On the first Saturday of each month, downtown Akron businesses open their doors to the public during the monthly Akron Artwalk.

Nearly 50 galleries, restaurants, live music venues, local artisans and retailers join their proverbial forces to show folks what downtown has to offer.

Like many folks who live in the area, I had visited several downtown businesses but had never experienced Akron Artwalk, which happens this week from 5 to 10 p.m. on Saturday.

April’s walk took place on a lovely, shiny evening, but beware: the walks take place on the first Saturday of each month, rain, shine or snow. Most businesses have pamphlets provided by Downtown Akron Partnership with all the listed stops. It might be a good idea for you and your crew (definitely take a fun date or a group of friends) to plot your course, or at least pick a general direction before you start your walk.

For me, a good starting place was Uncorked Wine Bar and Gallery on North High Street, and not just because of the free hors d’oeuvres. There was a raw, honest exhibit featuring local photographer Jeani Brechbill’s photographic series — based around Canton’s Refuge of Hope Ministry, which provides food for the hungry and emergency shelter for homeless men in need.

The exhibit featured a very real and affecting series of large portraits of folks, singles, couples and small families who come to Refuge of Hope.

After the Artwalk, Brechbill, a University of Akron photography major and budding professional photographer, said although she hadn’t sold anything, the exposure and conversations were good.

“A big advantage for me having [a show] during the Artwalk was just the number of people that came in and approached me about how they enjoyed the photographs and how it made them feel. It was really nice to get outsiders in to see my work,” she said.

Staying in the “historical cultural district” also known as the East Market and North High streets area, I walked across East Market to Summit Artspace, which turned out to be a busy three floors of activity and artistry from the official Summit Artspace Gallery on the first floor to Girls on the Run of Greater Summit on the second floor, which helps elementary- and middle-school-aged girls learn self-confidence and run.

The third floor features more artists and the Crafty Mart, aka “the idiosyncratic fair,” which since February has been adding about 20 of its vendors to the top floor of the Artspace during each month’s Artwalk. The Crafty Mart pop up was a cornucopia of artisans and their homemade stuff to peruse.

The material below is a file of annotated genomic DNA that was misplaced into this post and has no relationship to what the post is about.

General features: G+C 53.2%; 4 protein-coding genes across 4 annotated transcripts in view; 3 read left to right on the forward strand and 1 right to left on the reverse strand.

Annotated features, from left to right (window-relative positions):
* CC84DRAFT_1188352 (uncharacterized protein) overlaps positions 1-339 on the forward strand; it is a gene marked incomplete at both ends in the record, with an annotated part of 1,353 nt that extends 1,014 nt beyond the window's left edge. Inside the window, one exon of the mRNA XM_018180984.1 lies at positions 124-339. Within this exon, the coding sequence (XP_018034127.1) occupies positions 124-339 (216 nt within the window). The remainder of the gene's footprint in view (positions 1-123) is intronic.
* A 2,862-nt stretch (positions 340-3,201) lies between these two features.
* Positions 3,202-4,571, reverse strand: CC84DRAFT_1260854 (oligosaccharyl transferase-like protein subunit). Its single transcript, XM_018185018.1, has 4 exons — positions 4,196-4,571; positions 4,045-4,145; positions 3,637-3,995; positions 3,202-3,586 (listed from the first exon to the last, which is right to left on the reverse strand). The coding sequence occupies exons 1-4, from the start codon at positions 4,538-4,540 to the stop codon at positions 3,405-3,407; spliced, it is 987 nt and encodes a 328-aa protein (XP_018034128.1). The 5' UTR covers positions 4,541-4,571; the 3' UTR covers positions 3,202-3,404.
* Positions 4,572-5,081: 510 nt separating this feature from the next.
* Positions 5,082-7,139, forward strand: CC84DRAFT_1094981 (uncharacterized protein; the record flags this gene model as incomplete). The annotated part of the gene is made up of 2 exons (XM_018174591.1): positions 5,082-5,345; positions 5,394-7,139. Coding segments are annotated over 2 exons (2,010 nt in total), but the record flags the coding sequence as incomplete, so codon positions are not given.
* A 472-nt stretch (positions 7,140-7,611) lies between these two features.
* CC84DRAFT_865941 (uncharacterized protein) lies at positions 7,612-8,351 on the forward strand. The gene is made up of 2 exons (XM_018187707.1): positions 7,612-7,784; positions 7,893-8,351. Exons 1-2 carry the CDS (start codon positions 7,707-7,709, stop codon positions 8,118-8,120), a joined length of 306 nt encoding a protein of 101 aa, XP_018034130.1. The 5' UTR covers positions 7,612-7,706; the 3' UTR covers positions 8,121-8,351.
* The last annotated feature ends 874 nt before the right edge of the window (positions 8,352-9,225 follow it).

Crafty Mart director Brit Charek said the Artwalk version of Crafty Mart has introduced the nonprofit organization and its affiliated artists to a new audience.

“I thought it was our civic duty to be a part of it. I know that’s a diplomatic answer, but we also want to tap into a new market. … People coming in who had never seen Crafty Mart, but when they come in their eyes just light up. ‘What is all this stuff?’?”? Charek said.

“So it’s kind of a way for us to become engaged with the regular downtown experience. That’s something we want to bring to our audience but also something we want to feed off of. And it seems like something that allows us to have a monthly presence downtown,” he continued.

So far, the plan seems to be working because despite the relatively early hour of my visit, the Crafty Mart and the surrounding businesses along the wall in the building were hustling with a dash of bustling, curious folks including Amy Beitzel of Akron, who enlisted her friend Barbara Rowe of Uniontown to check out the Artwalk.

“I’ve been wanting to do it for a while and trying to make a concerted effort to get out and enjoy a revitalized downtown,” Beitzel said. “I’m loving the Nightlight Cinema and trying to get into more of the stuff down here.”

Beitzel said she has long been down on living in the city because, “I always felt like there was nobody here that liked the things that I did,” she said. “I’m excited because I was born and raised here and in the ’70s and ’80s there was nothing down here and then in the ’90s there was all those sketchy dance clubs, and now it’s like there’s nerdy artsy people here who are awesome.”

Both Beitzel and Rowe were on their first Akron Artwalk.

“I’m getting some good exercise, it’s free and entertaining and we’re just going to wander from spot to spot because we’ve never done it before and don’t know really what all it has to offer,” Rowe said.